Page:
Brazil has occupied a central role in the access to medicines movement, especially with respect to drugs used to treat those with the human immunodeficiency virus (HIV) that causes the acquired immune deficiency syndrome (AIDS). How and why Brazil succeeded in overcoming powerful political and economic interests, both at home and abroad, to roll-out and sustain treatment represents an intellectual puzzle. In this book, Matthew Flynn traces the numerous challenges Brazil faced in its efforts to provide essential medicines to all of its citizens.
Using dependency theory, state theory, and moral underpinnings of markets, Flynn delves deeper into the salient factors contributing to Brazil's successes and weaknesses, including control over technology, creation of political alliances, and instrumental use of normative frameworks and effectively explains the ability of countries to fulfill the prescription drug needs of its population versus the interests and operations of the global pharmaceutical industry Pharmaceutical Autonomy and Public Health in Latin America is one of the only books to provide an in-depth account of the challenges that a developing country, like Brazil, faces to fulfill public health objectives amidst increasing global economic integration and new international trade agreements. Scholars interested in public health issues, HIV/AIDS, and human rights, but also to social scientists interested in Latin America and international political economy will find this an original and thought provoking read.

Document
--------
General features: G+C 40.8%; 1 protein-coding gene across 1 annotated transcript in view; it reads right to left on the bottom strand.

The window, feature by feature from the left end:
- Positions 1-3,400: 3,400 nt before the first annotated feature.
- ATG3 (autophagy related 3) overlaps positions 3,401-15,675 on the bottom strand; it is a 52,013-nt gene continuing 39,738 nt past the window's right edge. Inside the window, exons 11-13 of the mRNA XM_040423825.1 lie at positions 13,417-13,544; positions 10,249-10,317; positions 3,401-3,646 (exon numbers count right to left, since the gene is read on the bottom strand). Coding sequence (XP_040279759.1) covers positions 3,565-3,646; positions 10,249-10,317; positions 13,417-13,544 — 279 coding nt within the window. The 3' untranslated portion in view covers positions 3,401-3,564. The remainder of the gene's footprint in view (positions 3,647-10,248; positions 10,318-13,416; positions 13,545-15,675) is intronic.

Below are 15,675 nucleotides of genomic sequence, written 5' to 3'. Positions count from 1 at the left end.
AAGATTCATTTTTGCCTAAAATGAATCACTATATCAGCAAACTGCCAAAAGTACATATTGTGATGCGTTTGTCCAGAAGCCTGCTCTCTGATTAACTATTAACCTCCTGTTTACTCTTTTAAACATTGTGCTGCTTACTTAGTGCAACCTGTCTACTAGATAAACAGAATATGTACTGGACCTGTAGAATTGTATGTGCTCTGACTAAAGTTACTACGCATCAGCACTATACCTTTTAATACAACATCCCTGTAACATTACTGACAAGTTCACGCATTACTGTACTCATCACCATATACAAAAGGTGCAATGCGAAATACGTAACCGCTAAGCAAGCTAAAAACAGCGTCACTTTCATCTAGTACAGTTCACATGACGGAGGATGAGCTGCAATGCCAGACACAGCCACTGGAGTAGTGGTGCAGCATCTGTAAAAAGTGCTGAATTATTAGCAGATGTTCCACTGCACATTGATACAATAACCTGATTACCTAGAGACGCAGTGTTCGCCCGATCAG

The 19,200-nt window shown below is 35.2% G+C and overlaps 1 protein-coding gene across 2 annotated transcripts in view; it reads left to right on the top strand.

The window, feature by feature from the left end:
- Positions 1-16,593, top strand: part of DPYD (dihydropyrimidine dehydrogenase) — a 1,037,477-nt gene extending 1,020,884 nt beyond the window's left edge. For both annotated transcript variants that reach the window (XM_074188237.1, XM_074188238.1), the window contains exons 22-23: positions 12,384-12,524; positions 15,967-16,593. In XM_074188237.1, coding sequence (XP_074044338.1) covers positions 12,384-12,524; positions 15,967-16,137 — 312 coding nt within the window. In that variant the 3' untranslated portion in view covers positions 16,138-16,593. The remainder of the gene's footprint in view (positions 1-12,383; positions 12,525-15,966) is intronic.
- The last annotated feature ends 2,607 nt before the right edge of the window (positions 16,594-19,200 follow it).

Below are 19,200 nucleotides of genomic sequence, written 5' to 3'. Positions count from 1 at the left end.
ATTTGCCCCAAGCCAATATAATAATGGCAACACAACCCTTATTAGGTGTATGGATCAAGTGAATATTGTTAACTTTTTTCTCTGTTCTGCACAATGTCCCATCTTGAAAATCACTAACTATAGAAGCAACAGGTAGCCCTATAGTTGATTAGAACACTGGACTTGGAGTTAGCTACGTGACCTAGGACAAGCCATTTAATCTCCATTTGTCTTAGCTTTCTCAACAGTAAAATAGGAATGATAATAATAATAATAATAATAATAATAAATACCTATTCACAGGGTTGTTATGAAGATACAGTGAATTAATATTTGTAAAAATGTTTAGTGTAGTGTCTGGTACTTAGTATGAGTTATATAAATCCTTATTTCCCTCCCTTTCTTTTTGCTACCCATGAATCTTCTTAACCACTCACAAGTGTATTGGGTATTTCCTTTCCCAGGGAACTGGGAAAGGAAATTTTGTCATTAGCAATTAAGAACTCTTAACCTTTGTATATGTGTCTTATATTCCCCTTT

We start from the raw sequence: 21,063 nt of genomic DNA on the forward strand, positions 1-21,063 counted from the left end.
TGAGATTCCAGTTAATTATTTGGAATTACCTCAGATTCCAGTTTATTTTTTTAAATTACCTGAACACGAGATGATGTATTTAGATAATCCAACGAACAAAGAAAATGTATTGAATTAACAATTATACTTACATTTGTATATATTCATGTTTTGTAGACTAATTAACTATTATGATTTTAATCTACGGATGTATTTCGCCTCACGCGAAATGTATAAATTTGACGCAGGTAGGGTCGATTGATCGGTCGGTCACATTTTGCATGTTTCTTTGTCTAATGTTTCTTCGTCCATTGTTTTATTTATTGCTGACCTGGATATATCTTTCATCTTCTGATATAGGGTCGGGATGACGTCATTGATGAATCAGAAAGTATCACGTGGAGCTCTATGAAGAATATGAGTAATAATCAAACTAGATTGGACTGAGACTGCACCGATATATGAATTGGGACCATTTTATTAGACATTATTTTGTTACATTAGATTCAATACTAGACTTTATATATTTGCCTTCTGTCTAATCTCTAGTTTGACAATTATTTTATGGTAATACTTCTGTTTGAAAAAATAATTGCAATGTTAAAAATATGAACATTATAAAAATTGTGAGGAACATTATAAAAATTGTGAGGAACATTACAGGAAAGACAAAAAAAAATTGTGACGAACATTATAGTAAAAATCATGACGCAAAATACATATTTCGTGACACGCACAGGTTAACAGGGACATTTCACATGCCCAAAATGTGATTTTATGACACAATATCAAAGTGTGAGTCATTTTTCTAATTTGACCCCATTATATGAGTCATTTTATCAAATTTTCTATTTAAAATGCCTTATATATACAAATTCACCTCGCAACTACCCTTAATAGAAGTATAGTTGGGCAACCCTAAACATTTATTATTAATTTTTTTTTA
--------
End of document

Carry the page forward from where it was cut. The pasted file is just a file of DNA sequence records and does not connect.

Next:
Selected Contents: Introduction: Access to AIDS Medicines, Public Health, and the Brazilian Solution 1. Pharmaceutical Autonomy: Technology, Alliances and Norms 2. Elements of Global Pharmaceutical Power 3. The Brazilian Context: Contradictions between Democracy and Neoliberalism 4. Asserting Antiretroviral Autonomy (1992-2002) 5. Patent Power and the Limits of Treatment Activism Autonomy (2003-2006) 6. Consolidating the Pharmaceutical Alliance (2007-2013) Conclusion